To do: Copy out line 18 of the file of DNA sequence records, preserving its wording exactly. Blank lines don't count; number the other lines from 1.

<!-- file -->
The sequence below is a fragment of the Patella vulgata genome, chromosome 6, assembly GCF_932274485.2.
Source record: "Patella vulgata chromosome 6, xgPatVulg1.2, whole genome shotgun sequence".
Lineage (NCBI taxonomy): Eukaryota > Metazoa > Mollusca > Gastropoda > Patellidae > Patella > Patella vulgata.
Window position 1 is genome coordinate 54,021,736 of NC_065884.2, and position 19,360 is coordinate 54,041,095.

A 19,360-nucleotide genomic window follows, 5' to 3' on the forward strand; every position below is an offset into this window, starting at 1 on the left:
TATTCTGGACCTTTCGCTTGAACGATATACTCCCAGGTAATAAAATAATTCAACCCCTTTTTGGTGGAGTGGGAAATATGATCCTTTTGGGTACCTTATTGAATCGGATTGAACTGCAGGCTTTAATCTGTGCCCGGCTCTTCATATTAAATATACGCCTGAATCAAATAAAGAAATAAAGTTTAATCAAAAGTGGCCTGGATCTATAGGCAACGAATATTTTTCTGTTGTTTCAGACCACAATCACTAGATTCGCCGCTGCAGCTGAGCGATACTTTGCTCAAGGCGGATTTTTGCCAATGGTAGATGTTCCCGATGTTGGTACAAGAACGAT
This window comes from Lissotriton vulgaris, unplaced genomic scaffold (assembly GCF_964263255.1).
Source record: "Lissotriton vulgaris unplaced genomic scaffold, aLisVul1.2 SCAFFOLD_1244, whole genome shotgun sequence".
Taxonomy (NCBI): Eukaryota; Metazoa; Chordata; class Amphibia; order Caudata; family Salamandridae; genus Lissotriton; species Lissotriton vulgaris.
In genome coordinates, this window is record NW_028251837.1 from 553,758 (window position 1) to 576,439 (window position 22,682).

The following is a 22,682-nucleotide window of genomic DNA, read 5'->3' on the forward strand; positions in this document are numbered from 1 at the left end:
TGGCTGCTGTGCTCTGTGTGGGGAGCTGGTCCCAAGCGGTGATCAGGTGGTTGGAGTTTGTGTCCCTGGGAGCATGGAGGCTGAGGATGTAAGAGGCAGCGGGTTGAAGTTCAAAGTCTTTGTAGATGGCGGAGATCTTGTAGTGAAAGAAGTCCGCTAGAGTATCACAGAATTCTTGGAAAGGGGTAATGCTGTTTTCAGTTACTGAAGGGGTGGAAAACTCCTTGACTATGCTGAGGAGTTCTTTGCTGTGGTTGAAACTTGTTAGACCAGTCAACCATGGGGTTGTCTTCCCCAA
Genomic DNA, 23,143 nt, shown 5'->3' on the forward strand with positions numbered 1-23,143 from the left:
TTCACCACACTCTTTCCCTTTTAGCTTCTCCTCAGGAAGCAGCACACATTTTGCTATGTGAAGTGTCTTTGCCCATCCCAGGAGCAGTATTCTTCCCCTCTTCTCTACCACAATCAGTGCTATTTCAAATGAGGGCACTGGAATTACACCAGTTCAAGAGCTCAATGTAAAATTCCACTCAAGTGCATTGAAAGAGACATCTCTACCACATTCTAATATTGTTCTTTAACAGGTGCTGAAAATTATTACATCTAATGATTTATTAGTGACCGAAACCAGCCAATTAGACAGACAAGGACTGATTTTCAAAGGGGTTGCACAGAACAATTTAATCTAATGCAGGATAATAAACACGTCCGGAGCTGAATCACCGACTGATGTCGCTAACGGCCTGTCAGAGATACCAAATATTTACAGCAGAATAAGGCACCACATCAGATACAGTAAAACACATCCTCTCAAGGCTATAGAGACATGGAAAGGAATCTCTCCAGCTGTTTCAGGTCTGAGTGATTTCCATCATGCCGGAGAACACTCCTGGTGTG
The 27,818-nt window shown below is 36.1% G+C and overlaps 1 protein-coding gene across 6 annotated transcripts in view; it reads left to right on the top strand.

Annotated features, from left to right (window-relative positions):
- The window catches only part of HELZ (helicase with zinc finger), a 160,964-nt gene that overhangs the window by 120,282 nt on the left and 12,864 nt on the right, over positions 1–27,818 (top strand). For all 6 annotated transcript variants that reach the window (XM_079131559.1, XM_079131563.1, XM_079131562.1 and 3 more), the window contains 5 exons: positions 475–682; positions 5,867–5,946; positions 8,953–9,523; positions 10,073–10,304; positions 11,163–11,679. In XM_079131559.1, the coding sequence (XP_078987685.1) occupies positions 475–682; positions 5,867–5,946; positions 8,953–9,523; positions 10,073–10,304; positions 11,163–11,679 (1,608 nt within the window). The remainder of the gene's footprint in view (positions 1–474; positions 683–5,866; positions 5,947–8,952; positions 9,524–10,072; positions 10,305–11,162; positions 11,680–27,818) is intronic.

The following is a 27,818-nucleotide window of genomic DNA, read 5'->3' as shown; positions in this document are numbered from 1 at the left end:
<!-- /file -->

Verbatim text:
The following is a 27,818-nucleotide window of genomic DNA, read 5'->3' as shown; positions in this document are numbered from 1 at the left end: